Carlos Cruchaga, Ph.D.

Associate Professor

Human and Statistical Genetics Program
Neurosciences Program
Biomedical Informatics and Data Science Program
Molecular Genetics and Genomics Program

  • 314-286-0546

  • 314-362-2244

  • BJC Institute of Health (9th floor). 425 S Euclid Ave.

  • CCruchaga@WUSTL.EDU



  • Neurodegeneration, Alzheimer, genetics, genomics, proteomics, system biology, molecular phenotyping, functional genomics

  • The goal of my lab is to understand the biology of neurodegeneration by using high-dimensional omic data and functional genomic approaches.

Research Abstract:

My research interests are focused on leveraging multi-omic data (genetic, genomics, proteomics, epigenomics, lipidomis and others) and deep clinical phenotypes from large and well characterized neurodegenerative diseases (i.e: Alzheimer, Parkinson, Frontotemporal dementia) cohorts in order to identify novel genes, pathways, molecular biomarkers and drug targets for these diseases.

Unprecedented advances in sequencing and high-throughput omics technologies have greatly increased the power and precision of analytical tools used in genomic research and have accelerated the drive toward personalized medicine. Human biospecimens that are analyzed using these new and developing technology platforms have emerged as a critical resource for basic and translational research in neurodegenerative diseases because they are a direct source of molecular data from which targets for therapy, detection, and prevention are identified. The reliability of the data derived from these new platforms is dependent on the quality and consistency of the biospecimens being analyzed. As a result of the increased requirement for biospecimen quality, standardization of biospecimen resources using state-of the-science approaches has become a pressing need across the research enterprise.

In my lab, we generate genetic and omic data for a unique cohorts of Alzheimer and Parkinson disease cohort and we use novel approaches to understand the biological process that lead to disease. Multi-level data integration is already facilitating precision medicine and advancing medicine at the individual patient level. The identification of novel disease- associated genes, linking gene variants to human phenotypes, and the use of Mendelian randomization (a method to estimate causal effects) to predict biomarker validity or drug response are some examples of the kind of data integration of deeply clinical and molecular phenotyped cohorts. These approaches will put us one step closer to not only precision medicine but also precision treatment timing, as we will be able to predict when is the best time for a specific treatment.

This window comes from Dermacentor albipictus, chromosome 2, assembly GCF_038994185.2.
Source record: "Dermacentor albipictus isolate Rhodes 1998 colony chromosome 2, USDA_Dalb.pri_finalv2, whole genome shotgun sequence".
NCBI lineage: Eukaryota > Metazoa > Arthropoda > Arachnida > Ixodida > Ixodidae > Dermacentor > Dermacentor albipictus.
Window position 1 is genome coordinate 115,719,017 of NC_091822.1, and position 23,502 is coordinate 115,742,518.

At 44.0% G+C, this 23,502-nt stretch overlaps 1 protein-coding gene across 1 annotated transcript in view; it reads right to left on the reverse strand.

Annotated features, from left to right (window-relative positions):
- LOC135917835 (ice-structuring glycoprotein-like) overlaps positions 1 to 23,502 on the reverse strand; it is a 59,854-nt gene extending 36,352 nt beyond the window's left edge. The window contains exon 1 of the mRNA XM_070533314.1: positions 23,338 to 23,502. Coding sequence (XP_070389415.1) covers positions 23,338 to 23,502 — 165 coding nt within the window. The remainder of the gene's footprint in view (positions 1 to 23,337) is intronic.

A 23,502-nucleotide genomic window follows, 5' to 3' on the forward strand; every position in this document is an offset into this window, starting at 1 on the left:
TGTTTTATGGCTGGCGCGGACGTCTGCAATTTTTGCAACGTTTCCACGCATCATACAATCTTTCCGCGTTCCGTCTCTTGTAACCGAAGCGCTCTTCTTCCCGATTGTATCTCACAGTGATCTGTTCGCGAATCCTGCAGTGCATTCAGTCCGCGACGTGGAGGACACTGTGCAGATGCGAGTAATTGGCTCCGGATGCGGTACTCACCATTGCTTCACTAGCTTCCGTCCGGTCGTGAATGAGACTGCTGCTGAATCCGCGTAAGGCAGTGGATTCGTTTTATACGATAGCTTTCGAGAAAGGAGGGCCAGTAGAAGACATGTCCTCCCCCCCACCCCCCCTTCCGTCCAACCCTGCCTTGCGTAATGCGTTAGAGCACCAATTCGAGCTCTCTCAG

In summary, the mission of our lab is to perform a world-class research where genetics, omics and functional genomics studies in neurodegeneration and diseases of the CNS are translated into improvements in human health through better understanding of the molecular underpinnings of disease.

Selected Publications:

Jiang S, Wen N, Li Z, Dube U, Del Aguila J, Budde J, Martinez R, Hsu S, Fernandez MV, Cairns NJ; Dominantly Inherited Alzheimer Network (DIAN); International FTD-Genomics Consortium (IFGC), Harari O, Cruchaga C, Karch CM. Integrative system biology analyses of CRISPR-edited iPSC-derived neurons and human brains reveal deficiencies of presynaptic signaling in FTLD and PSP. Transl Psychiatry. 2018; 8(1):265.

Deming Y, Dumitrescu L, Barnes LL, Thambisetty M, Kunkle B, Gifford KA, Bush WS, Chibnik LB, Mukherjee S, De Jager PL, Kukull W, Huentelman M, Crane PK, Resnick SM, Keene CD, Montine TJ, Schellenberg GD, Haines JL, Zetterberg H, Blennow K, Larson EB, Johnson SC, Albert M, Moghekar A, Del Aguila JL, Fernandez MV, Budde J, Hassenstab J, Fagan AM, Riemenschneider M, Petersen RC, Minthon L, Chao MJ, Van Deerlin VM, Lee VM, Shaw LM, Trojanowski JQ, Peskind ER, Li G, Davis LK, Sealock JM, Cox NJ; Alzheimer’s Disease Neuroimaging Initiative (ADNI); Alzheimer Disease Genetics Consortium (ADGC), Goate AM, Bennett DA, Schneider JA, Jefferson AL, Cruchaga C, Hohman TJ. Sex-specific genetic predictors of Alzheimer`s disease biomarkers. Acta Neuropathol. 2018; 136(6) 857-872. PMCID: PMC6280657

Li Z, Del-Aguila JL, Dube U, Budde J, Martinez R, Black K, Xiao Q, Cairns NJ; Dominantly Inherited Alzheimer Network (DIAN), Dougherty JD, Lee JM, Morris JC, Bateman RJ, Karch CM, Cruchaga C, Harari O. Genetic variants associated with Alzheimer`s disease confer different cerebral cortex cell-type population structure. Genome Med. 2018; 10(1):43. PMCID: PMC5992755

Fernández MV, Budde J, Del-Aguila JL, Ibañez L, Deming Y, Harari O, Norton J, Morris JC, Goate AM; NIA-LOAD family study group; NCRAD, Cruchaga C. Evaluation of Gene-Based Family-Based Methods to Detect Novel Genes Associated With Familial Late Onset Alzheimer Disease. Front Neuroscience 2018; 12:209. PMCID: PMC5893779

Deming Y, Li Z, Kapoor M, Harari O, Del-Aguila JL, Black K, Carrell D, Cai Y, Fernandez MV, Budde J, Ma S, Saef B, Howells B, Huang KL, Bertelsen S, Fagan AM, Holtzman DM, Morris JC, Kim S, Saykin AJ, De Jager PL, Albert M, Moghekar A, O`Brien R, Riemenschneider M, Petersen RC, Blennow K, Zetterberg H, Minthon L, Van Deerlin VM, Lee VM, Shaw LM, Trojanowski JQ, Schellenberg G, Haines JL, Mayeux R, Pericak-Vance MA, Farrer LA, Peskind ER, Li G, Di Narzo AF; Alzheimer’s Disease Neuroimaging Initiative (ADNI).; Alzheimer Disease Genetic Consortium (ADGC)., Kauwe JS, Goate AM, Cruchaga C. Genome-wide association study identifies four novel loci associated with Alzheimer`s endophenotypes and disease modifiers. Acta Neuropathol. 2017; 133(5):839-856. PMCID: PMC5613285

Last Updated: 4/26/2019 2:18:25 PM

Back To Top

Follow us: